Mobile phone ownership and the use of text messaging have both increased rapidly worldwide in the space of a decade. Kemp (2010)
The past decade has brought an increased interest in language learning tasks as basic conceptual units to analyse learning behaviours that lead to second language (L2) acquisition (e.g. Bygate, 1996, 1999; … Dornyei & Kormos 2000
At the start of the twenty-first century, most applied linguists are familiar with the fact that English is now spoken by a considerably greater number of NNSs than NSs. Jenkins

Sections

Introducing the essay/thesis /dissertation/paper/report

 The thesis or paper has to get started. The readers have to be told what they will be hearing about. Above all it is the place for stating informally the applied linguistics research ‘problem’ you are tackling.

You need to give a quick glimpse of the reasons for the research, the area of applied linguistics you are researching, the kind of situation that it deals with and why tackling this problem is important to the field. This is not the same as your abstract, i.e. it is not a straight summary of what you have done. It looks forward to the research to be described and says what you hope to achieve but it does not describe the outcome. That is to say do not anticipate your results and conclusions – leave the reader some reason for reading the rest of the thesis. This is your chance to describe what you are doing, to give it a context and to say why you think it is important to the field and to possible users of your research.

The opening may well be the place to give quick explanations of things that the readers will encounter later on in great detail. For example the thesis may be set in a particular type of classroom in a particular country; a brief discussion of this in the introduction may help the reader in the interval before you describe the circumstances of the research more fully in the research design section. Or there may be a particular theory that you are using which can be explained briefly here before it is elaborated on in the research background section. Indeed this can include particular technical terms you are using, which may not be understood by the reader in the way you intend so they may need a short explanation here that will do till your detailed discussion later.

But don’t feel that you have to do too much in the introduction. A short one that leads the reader into the research may be all that’s needed. It’s the reader’s first glimpse of your work and needs to be a snapshot.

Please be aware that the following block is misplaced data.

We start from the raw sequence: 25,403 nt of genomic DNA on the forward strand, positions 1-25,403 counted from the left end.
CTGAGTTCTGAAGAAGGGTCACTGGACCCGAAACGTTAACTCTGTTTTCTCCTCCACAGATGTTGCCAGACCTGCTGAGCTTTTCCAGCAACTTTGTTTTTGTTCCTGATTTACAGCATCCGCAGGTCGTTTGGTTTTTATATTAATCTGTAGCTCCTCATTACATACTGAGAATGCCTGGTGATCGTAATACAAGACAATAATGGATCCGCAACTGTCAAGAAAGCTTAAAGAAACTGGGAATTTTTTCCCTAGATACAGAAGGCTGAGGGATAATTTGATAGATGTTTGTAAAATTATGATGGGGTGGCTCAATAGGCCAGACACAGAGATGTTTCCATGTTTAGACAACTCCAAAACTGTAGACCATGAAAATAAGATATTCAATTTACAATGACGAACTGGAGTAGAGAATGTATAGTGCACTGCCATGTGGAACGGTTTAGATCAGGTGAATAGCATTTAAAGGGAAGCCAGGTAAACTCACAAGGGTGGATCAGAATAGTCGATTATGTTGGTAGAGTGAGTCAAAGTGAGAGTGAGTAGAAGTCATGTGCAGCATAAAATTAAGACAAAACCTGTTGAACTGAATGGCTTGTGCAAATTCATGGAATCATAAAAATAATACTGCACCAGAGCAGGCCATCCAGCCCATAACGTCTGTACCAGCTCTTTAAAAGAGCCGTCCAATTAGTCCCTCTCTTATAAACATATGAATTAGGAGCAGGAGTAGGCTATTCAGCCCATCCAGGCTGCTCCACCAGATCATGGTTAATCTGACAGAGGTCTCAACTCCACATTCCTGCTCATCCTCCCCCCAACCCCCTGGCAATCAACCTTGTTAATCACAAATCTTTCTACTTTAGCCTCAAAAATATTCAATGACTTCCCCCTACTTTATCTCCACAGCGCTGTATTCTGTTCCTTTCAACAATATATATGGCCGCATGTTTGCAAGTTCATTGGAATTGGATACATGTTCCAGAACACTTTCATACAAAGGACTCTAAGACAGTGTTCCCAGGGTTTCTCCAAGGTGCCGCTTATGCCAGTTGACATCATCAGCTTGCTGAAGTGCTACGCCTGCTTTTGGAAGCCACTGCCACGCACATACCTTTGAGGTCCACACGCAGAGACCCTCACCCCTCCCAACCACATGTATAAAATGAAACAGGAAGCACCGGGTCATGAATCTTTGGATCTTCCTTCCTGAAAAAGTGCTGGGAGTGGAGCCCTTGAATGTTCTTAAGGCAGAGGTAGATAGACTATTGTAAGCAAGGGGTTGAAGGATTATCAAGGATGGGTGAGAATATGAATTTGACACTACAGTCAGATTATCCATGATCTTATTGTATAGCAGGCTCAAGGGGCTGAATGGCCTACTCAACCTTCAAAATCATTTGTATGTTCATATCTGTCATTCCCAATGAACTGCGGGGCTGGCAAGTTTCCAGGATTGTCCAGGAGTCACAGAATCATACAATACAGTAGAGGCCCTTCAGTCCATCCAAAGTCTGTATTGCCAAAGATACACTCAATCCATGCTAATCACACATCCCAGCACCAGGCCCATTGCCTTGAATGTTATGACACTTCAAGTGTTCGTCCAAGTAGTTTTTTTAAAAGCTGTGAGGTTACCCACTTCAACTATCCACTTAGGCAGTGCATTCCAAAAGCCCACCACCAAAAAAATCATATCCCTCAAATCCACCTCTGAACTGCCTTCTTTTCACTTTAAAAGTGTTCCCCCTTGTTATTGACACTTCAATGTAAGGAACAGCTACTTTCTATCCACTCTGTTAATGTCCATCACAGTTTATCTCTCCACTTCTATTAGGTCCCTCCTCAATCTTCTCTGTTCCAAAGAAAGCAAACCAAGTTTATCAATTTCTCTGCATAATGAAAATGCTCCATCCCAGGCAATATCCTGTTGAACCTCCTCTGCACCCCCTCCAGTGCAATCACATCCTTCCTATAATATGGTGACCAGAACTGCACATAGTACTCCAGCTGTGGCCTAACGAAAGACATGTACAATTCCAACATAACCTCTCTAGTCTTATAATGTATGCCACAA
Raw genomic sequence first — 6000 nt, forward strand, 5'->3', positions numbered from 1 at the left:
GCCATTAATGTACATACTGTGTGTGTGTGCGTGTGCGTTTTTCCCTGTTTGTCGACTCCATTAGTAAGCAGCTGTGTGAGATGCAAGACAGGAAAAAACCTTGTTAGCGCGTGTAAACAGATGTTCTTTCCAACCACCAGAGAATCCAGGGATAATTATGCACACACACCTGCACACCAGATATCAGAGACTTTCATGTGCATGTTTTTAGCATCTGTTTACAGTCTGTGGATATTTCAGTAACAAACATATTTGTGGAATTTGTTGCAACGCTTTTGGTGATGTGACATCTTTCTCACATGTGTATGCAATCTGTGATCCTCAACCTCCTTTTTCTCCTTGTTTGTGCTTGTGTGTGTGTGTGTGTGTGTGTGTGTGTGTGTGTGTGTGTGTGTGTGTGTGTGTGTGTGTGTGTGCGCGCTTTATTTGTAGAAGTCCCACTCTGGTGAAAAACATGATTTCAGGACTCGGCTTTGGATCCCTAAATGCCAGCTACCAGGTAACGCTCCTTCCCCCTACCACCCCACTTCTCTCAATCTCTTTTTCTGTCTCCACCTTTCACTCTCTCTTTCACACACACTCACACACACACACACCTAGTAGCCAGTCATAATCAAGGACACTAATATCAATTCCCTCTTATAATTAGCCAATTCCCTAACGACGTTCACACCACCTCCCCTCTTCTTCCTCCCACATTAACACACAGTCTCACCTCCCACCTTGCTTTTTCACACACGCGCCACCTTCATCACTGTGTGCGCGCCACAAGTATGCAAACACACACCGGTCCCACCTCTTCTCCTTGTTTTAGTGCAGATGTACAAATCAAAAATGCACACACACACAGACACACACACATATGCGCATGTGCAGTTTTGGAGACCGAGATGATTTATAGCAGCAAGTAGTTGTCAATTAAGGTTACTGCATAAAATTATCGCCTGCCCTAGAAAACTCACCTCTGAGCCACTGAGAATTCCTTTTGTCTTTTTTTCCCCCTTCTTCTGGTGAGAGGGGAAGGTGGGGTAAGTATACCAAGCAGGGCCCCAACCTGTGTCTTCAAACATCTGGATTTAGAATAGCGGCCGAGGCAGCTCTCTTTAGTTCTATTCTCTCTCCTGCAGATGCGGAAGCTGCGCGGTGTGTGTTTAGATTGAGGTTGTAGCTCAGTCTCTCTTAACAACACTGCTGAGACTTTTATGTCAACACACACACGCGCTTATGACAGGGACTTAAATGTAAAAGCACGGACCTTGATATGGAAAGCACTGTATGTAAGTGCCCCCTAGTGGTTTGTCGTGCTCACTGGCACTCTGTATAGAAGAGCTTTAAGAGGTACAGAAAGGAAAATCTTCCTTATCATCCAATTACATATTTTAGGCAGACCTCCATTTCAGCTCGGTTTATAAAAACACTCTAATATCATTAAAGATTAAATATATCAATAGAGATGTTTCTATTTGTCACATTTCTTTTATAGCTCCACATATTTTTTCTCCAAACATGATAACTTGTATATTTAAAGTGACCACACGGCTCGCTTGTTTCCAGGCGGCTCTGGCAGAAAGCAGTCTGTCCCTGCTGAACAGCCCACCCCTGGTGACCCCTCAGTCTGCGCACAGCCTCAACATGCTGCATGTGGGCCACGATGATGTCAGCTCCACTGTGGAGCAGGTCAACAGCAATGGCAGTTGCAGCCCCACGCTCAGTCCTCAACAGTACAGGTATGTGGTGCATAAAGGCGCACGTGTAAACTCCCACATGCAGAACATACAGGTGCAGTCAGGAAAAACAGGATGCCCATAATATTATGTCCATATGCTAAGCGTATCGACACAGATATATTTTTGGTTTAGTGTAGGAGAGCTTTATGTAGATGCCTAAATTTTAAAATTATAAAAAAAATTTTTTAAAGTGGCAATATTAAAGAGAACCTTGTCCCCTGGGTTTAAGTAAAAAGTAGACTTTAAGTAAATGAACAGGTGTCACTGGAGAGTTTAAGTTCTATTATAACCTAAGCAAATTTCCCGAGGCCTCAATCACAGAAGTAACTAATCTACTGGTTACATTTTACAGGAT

Conference presentations

Time

Undoubtedly except for plenary talks, you will be given less time than you want for your presentation, say 10 to 20 minutes plus questions. Chairpersons are often inexperienced students who are obsessed with the time limits and unconcerned about the audience. Some chair-persons who will use up 5 minutes of your precious time on a fulsome introduction, particularly in colloquia. Stephen Leacock laments ‘the witty chairman, the prosy chairman, the solemn chairman… I know them all.’ So make certain you know how long you have been allocated and that you actually get it.

Division of time checklist

How long do you have? …… mins
intro                             …… mins
background                  …… mins
research question         …… mins
method                        …… mins
results                         …… mins
discussion                    …… mins

Given this tight constraint, it is important to choose what you are going to say and what you are NOT going to say. The overall point is to tell the audience about what you have achieved, your contribution to the debate. So you need to make clear what your research is about, the methods you used, the results you found, and the conclusions you have come to. One technique is to divide up the time allocated to each of these areas, as given in the box. For each section decide roughly

- what you want to fit in
- how long you will take to cover it in speech
- what will go on a slide or a handout

Then go back to your timings and adjust accordingly. Sometimes the methodology may be standard and needs little elaboration for an appropriate audience. ‘I used a grammaticality judgments task in which people scored sentences as correct/incorrect/don’t know’ may be all that you need to say – but do have a longer version ready in your mind for the questioner who is not satisfied. ‘I used an fMRI task which measured XXX in the YYY’ may need a clear explanation not only for the less expert of what was involved but also for the expert of the precise ways in which the technique was used.